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2007 World Pork Expo


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2007 World Pork Expo June 7-9, 2007, Des Moines, Iowa, USA

Too Much of a Good Thing...Is Rarely a Good Thing (with apologies to Martha Stewart)

Variation is a natural part of biological systems and a characteristic that cannot be eliminated. However, the wise producer will institute procedures from the boar stud to the final loading of the finished animals which at a minimum, does not increase the natural variation in growth. Variation costs money, lots of it. Since we adopted systems which produce weekly lots of pigs, the pigs flow through the farm in age-segregated groups, often moving two or three times to different locations. When their growth performance begins to spread, the time and the cost associated with their completion and marketing begins to rise.

Two Peas in a Pod---They Ain't"

So we are talking about not adding to the fundamental problems which biological production systems deal out just because of their nature. Some of those problems include seasonality, the complexity of growth mechanisms as a key variance enhancer (compared to non-biological production—like automobile manufacture etc.) and the fixed periods of production which cannot be speeded up with an extra shift (like gestation). I’m contending that the next major movement forward in competitiveness is the producer’s ability to manage (certainly never eliminate!) variation more effectively. There is lots of money on that table.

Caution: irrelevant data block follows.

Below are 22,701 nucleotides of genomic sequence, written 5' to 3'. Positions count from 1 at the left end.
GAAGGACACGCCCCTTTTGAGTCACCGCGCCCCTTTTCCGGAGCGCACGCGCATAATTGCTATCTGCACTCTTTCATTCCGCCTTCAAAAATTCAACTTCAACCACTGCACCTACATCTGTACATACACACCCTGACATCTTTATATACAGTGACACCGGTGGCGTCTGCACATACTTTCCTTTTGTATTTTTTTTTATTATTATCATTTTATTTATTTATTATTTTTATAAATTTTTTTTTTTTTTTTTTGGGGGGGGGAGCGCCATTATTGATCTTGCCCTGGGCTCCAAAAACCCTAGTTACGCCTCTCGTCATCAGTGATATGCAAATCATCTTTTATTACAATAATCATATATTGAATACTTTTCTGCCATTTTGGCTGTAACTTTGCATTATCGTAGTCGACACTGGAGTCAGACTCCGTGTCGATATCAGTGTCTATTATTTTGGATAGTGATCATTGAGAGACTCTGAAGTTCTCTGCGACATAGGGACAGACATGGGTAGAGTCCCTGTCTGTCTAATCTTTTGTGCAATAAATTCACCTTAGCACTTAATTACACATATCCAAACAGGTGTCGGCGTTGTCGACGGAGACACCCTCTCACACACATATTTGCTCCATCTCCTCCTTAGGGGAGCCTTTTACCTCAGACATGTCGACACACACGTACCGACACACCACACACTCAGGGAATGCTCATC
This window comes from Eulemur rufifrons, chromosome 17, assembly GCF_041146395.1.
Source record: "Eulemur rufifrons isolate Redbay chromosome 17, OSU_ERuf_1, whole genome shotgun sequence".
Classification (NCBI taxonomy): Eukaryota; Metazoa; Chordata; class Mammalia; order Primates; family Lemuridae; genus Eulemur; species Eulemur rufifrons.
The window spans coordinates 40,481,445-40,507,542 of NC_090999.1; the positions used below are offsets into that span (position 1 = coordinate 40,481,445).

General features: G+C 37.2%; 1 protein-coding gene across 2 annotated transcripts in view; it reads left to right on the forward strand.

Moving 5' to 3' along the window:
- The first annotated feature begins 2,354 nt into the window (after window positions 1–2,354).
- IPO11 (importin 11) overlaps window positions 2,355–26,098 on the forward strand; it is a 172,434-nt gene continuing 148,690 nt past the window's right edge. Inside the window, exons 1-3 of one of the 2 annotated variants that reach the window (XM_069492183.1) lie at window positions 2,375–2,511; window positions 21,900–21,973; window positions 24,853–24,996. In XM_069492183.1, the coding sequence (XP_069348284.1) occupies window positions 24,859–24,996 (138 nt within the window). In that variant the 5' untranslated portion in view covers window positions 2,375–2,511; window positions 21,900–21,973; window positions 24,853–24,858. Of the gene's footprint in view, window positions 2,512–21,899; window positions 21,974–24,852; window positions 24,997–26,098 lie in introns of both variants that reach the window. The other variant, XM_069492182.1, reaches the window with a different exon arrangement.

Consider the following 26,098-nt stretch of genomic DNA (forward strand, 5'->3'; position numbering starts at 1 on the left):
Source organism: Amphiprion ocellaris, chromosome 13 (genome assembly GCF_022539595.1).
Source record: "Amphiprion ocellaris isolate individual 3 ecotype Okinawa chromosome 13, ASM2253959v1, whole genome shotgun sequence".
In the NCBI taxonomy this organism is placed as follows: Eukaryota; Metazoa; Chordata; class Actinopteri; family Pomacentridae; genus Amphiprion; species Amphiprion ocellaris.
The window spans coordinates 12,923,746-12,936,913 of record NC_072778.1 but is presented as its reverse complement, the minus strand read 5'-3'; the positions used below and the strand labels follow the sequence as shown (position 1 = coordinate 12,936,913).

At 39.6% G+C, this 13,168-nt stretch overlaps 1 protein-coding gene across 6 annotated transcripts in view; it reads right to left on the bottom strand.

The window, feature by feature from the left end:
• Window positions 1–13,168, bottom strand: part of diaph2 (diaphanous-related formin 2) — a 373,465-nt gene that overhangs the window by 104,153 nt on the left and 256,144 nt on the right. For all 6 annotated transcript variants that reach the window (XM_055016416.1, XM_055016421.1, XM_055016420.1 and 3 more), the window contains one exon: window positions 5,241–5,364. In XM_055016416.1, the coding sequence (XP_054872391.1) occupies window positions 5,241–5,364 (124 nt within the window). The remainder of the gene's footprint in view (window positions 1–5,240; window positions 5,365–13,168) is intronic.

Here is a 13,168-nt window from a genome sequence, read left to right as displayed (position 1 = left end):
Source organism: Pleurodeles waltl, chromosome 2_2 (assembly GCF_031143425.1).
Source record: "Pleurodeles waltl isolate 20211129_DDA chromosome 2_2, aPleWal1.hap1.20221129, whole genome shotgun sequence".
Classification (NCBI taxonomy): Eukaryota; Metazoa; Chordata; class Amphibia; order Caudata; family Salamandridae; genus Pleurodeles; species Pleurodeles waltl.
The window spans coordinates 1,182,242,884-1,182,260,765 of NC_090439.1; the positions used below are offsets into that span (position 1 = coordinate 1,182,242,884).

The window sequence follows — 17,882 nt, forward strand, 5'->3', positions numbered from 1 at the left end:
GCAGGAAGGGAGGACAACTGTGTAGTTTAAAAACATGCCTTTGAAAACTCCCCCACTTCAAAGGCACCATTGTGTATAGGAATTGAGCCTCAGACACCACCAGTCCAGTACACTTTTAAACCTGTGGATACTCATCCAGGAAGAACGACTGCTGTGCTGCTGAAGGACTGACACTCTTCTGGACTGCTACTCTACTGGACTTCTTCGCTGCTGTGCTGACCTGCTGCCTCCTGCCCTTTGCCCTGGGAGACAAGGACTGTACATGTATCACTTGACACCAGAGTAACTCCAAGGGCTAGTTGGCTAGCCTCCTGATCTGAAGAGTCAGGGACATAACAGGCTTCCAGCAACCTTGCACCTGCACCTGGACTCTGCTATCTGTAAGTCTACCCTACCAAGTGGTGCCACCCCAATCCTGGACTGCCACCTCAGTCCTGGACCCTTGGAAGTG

"Don't Let Your Assets...,Well, Sit on Their Assets"

Agricultural production is kind of a strange bird compared to other business processes. In economic terms, one of the real challenges is something called “asset turnover”. Asset turnover is the time it takes to generate the value of all assets used in the production process through sales of finished products. Asset turnover is a key determinate of Return on Equity along with net income and level of leverage employed (see the Dupont Equation if you are a budding MBA).

If you think about it, crop producers purchase a $400,000 combine which they operate a few weeks a year and then it is a high-priced bird perch for the next 10 or so months. This is the killer of asset turnover in most biological production processes since many of them are not continuous.

Risk based inspection series, segment 01

This multi part risk based inspection series provides you information on what issues are important to risk based inspection (RBI).

This epsiode is about 90 minutes long and features Dr. Barbara Masters, Administrator, of Food Safety and Inspection Service (FSIS) discussing the vision of RBI.

SwineCast RBI segment 01 . Click to listen or right click to download mp3 file to your computer.